Take the 2-minute tour ×
Stack Overflow is a question and answer site for professional and enthusiast programmers. It's 100% free, no registration required.

I have to run an SQL query based on conditions. There are 2 AND conditions that needs to be executed only if the if conditions for them are satisfied. Can we use CASE statement here. If so how? Or are there any other methods??

SELECT * FROM MyTable
WHERE col1=@val1

if condition1 here
AND col2 = @val2
end if

if condition2 here
AND col3 = @val3
end if

Can anyone help me on this please. I am using sql server 2005.

share|improve this question
    
Were any of the answers helpful? :) –  Patrick Karcher May 19 '10 at 20:14

7 Answers 7

Have them in your query, like so:

SELECT * FROM MyTable
WHERE col1=@val1
And (Not Condition1 Or col2 = @val2)
And (Not Condition2 Or col3 = @val3)

So, if Not Not Condition1 (meaning: Condition1 is true) Then col2 (must) = @val2.

(I changed the 2nd conditional logic to AND col3 = @val3, because you had repeated AND col2 = @val2)

Edit in response to comment: Give me an example of the criteria for condition1. Explicit if syntax is not used within queries in t-sql. Let's say the "previous orders" has to be less than 20 for the first criteria to matter, and . . . the second criteria to matters if there's no first name. It'd be:

SELECT * FROM MyTable
WHERE col1=@val1
And (MyTable.OrderCount > 19 Or col2 = @val2)
And ((Not MyTable.FirstName Is Null) Or col3 = @val3)

Don't think of it in terms of this "this criteria matters if this situation is true". All the factors that matter go into the where clause. You have to understand the Or/And/Not and orders of operation. This takes practice to get good. If you have to think through it for a few minutes, don't worry, so do the rest of us sometimes.

share|improve this answer
    
That's not sargable –  OMG Ponies Jan 6 '10 at 17:23
    
Hi thnx...I am not good in sql syntax and this may sound silly but how do i use the if statement instead of my condition1 in the sql? SELECT * FROM MyTable WHERE col1=@val1 And (Not Condition1 Or col2 = @val2) And (Not Condition2 Or col3 = @val3) –  ajithmanmu Jan 6 '10 at 17:35
    
I think sargable is the next step. We don't know enough about the conditions to suggest an optimal strategy, or even if the scale warrants any such effort. –  Patrick Karcher Jan 6 '10 at 19:51

Assuming the conditions can be written as a SQL expressions:

SELECT * FROM MyTable
WHERE col1=@val1 AND
(NOT(condition_1) OR col2 = @val2) AND
(NOT(condition_2) OR col3 = @val3) 
share|improve this answer
SELECT * FROM MyTable
WHERE col1=@val1 AND ((condition1 AND col2=@val2) OR (condition2 AND col2=@val2))

So if condition1 is true it will evaluate the col2=@val2, if condition1 is false it will go to OR (condition2, and do the same.

share|improve this answer

Two very important pages you need to read are:

The following covers SQL 2000 and SQL 2005 http://www.sommarskog.se/dyn-search-2005.html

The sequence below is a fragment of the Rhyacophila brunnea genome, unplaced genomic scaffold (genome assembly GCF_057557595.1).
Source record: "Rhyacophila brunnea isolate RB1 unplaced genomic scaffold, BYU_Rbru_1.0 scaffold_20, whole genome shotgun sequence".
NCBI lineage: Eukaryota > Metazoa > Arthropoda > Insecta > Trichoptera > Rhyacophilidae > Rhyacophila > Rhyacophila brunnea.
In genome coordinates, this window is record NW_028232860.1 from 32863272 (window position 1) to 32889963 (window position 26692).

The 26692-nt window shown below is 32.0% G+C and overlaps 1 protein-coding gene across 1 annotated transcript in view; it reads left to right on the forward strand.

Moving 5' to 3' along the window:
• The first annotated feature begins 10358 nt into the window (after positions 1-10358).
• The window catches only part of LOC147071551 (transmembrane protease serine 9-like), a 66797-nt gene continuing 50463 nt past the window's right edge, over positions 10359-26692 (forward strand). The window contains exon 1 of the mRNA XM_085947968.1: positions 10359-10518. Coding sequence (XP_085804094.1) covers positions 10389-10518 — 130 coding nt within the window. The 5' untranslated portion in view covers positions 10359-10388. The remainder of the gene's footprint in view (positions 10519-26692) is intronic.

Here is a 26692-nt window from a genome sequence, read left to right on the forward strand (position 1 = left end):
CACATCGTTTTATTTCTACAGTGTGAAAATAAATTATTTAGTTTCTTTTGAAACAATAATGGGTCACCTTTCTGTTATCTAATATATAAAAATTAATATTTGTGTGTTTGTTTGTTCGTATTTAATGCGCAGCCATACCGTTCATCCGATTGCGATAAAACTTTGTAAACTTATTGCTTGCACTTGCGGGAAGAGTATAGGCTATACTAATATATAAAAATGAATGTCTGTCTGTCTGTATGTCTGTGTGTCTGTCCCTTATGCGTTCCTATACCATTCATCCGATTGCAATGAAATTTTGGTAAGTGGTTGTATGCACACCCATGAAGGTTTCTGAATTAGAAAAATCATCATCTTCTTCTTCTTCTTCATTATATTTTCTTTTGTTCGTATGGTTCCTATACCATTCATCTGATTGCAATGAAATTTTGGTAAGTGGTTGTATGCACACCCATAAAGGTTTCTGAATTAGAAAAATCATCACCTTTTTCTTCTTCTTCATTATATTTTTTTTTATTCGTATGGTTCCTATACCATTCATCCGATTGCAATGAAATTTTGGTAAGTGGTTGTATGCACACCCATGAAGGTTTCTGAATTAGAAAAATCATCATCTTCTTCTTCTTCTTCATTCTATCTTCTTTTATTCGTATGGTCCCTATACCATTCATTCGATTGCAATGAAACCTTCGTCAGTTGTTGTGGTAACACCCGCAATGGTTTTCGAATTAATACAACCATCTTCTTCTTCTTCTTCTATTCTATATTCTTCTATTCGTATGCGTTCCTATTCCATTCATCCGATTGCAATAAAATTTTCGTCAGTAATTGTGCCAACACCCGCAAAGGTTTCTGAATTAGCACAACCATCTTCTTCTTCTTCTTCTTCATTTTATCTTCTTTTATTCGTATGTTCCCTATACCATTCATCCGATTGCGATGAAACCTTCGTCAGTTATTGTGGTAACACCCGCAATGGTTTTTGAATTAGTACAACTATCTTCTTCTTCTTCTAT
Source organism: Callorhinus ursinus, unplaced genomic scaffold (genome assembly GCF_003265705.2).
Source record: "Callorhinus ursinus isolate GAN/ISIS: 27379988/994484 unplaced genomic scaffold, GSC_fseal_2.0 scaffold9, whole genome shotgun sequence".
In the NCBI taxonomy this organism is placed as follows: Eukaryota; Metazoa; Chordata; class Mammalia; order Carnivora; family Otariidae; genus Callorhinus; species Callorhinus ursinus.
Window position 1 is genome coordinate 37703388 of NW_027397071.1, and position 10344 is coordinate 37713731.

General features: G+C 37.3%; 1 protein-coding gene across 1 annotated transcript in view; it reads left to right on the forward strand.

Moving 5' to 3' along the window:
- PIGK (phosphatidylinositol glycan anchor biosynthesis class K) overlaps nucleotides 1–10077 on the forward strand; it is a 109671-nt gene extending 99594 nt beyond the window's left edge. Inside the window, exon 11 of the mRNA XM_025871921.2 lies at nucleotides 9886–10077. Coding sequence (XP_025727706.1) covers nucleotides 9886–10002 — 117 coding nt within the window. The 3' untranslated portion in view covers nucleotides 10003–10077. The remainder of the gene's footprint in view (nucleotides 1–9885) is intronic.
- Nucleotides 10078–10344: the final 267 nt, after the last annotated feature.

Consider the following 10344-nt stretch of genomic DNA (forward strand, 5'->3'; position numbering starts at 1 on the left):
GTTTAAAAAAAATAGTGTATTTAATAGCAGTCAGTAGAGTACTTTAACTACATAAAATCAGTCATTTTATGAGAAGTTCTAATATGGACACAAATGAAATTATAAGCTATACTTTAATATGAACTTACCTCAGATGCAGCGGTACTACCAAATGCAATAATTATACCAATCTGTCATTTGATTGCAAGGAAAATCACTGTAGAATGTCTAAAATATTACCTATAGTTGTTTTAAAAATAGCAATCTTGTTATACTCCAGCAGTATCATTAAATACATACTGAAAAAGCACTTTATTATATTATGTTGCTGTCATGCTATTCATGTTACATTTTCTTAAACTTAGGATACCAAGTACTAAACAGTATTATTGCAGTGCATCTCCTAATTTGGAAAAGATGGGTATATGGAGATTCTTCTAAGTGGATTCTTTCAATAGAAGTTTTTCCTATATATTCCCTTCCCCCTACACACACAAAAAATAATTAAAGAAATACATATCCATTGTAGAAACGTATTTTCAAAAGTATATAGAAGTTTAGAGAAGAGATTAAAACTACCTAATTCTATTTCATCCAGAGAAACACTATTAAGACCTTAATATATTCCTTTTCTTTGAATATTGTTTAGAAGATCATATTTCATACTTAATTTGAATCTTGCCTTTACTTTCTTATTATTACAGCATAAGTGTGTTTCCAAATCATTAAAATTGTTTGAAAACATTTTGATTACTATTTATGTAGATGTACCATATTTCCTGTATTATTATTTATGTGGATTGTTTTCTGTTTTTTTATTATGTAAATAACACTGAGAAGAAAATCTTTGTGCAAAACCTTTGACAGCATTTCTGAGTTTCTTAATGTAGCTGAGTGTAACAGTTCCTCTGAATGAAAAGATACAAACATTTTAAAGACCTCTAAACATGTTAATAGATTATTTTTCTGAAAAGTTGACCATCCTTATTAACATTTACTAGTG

This one is specific for SQL 2008. http://www.sommarskog.se/dyn-search-2008.html

share|improve this answer

If the columns are not nullable (and don't criticise, try it)

SELECT
   *
FROM
   MyTable
WHERE
   col1 = @val1 AND
   col2 = ISNULL(@val2, col2) AND
   col3 = ISNULL(@val2, col3)

Otherwise (Statement level recompilation makes it acceptable on SQL Server 2005+)

if condition1 here
  SELECT * FROM MyTable
  WHERE col1=@val1AND col2 = @val2


if condition2 here
  SELECT * FROM MyTable
  WHERE col1=@val1AND col3 = @val3

else
 SELECT * FROM MyTable
 WHERE col1=@val1

Or use the other solutions offered

share|improve this answer

I'm assuming you meant to have two different conditions and col/val pairs, not the same one as in your post.

If "condition" is something that exists inside the context of the query (i.e. not an external factor), then you can do something like this:

SELECT * FROM MyTable
WHERE col1 = @val1
  AND (NOT condition1 OR (condition1 AND col2 = @val2))
  AND (NOT condition2 OR (condition2 AND col3 = @val3))

Edit: OK, so the "conditionX AND" is redundant, but I think it's a good idea for documentation purposes as it makes it explicit the intent of the construct.

share|improve this answer

Man people has no clue about SQL these days... Amazing...

SELECT * 
FROM MyTable
WHERE col1=@val1 
and case when condition1 then col2 = @val2 else 1=1 end 
and case when condition2 then  col3 = @val3 else 1=1 end
share|improve this answer
    
I find a CASE in the WHERE clause runs really badly when I've tried it –  gbn Jan 6 '10 at 19:35
    
That's why you evaluate case by case, is OK for small datasets (less 500k rows), for larger I advice to handle programatically. But for the speed it helps to solve a quick problem is very useful. –  MCoelho Jan 7 '10 at 3:28
    
"Man people has no clue about SQL these days... Amazing..." Rudeness not useful. –  secretwep Aug 19 '14 at 21:01

Your Answer

 
discard

By posting your answer, you agree to the privacy policy and terms of service.

Not the answer you're looking for? Browse other questions tagged or ask your own question.